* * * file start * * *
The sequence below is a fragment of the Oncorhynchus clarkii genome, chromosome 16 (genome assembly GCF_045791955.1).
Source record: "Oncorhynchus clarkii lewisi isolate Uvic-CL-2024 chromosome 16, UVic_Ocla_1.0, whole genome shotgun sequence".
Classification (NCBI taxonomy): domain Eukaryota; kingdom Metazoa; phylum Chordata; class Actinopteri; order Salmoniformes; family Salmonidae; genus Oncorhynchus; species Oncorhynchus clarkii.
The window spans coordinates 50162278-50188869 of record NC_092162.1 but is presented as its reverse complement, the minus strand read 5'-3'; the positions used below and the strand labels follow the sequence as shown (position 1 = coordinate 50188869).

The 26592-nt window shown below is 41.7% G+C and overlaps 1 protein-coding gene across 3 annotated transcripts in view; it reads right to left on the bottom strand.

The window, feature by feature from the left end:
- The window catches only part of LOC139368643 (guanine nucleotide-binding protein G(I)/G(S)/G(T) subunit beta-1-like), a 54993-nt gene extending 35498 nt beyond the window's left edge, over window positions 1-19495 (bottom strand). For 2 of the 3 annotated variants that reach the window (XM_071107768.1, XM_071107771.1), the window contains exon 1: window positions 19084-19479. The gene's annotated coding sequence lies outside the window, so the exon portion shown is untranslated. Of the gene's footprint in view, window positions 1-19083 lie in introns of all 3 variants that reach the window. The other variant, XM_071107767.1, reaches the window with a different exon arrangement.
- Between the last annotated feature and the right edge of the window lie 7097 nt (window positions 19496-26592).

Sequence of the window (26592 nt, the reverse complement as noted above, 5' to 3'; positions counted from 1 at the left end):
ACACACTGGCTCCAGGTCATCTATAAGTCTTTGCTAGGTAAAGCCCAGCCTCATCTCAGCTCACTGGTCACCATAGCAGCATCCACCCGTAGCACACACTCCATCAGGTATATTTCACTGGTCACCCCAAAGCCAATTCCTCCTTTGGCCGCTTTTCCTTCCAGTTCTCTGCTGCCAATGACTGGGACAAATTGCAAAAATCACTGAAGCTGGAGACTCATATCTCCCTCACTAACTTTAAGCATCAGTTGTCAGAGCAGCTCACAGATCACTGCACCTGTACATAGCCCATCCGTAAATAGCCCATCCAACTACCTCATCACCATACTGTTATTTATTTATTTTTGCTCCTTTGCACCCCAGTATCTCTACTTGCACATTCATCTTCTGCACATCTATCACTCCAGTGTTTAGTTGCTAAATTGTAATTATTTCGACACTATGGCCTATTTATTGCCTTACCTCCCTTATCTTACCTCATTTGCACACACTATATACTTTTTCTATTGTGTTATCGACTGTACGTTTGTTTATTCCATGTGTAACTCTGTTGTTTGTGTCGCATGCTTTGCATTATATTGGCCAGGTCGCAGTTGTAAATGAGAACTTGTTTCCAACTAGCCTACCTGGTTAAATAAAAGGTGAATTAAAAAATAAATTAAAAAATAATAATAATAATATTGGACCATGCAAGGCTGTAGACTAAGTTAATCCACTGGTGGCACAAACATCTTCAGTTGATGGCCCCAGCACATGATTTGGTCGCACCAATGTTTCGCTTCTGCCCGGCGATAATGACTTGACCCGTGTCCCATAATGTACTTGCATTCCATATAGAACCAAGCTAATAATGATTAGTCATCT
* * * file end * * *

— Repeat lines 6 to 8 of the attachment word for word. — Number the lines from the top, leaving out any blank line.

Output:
The window, feature by feature from the left end:
- The window catches only part of LOC139368643 (guanine nucleotide-binding protein G(I)/G(S)/G(T) subunit beta-1-like), a 54993-nt gene extending 35498 nt beyond the window's left edge, over window positions 1-19495 (bottom strand). For 2 of the 3 annotated variants that reach the window (XM_071107768.1, XM_071107771.1), the window contains exon 1: window positions 19084-19479. The gene's annotated coding sequence lies outside the window, so the exon portion shown is untranslated. Of the gene's footprint in view, window positions 1-19083 lie in introns of all 3 variants that reach the window. The other variant, XM_071107767.1, reaches the window with a different exon arrangement.
- Between the last annotated feature and the right edge of the window lie 7097 nt (window positions 19496-26592).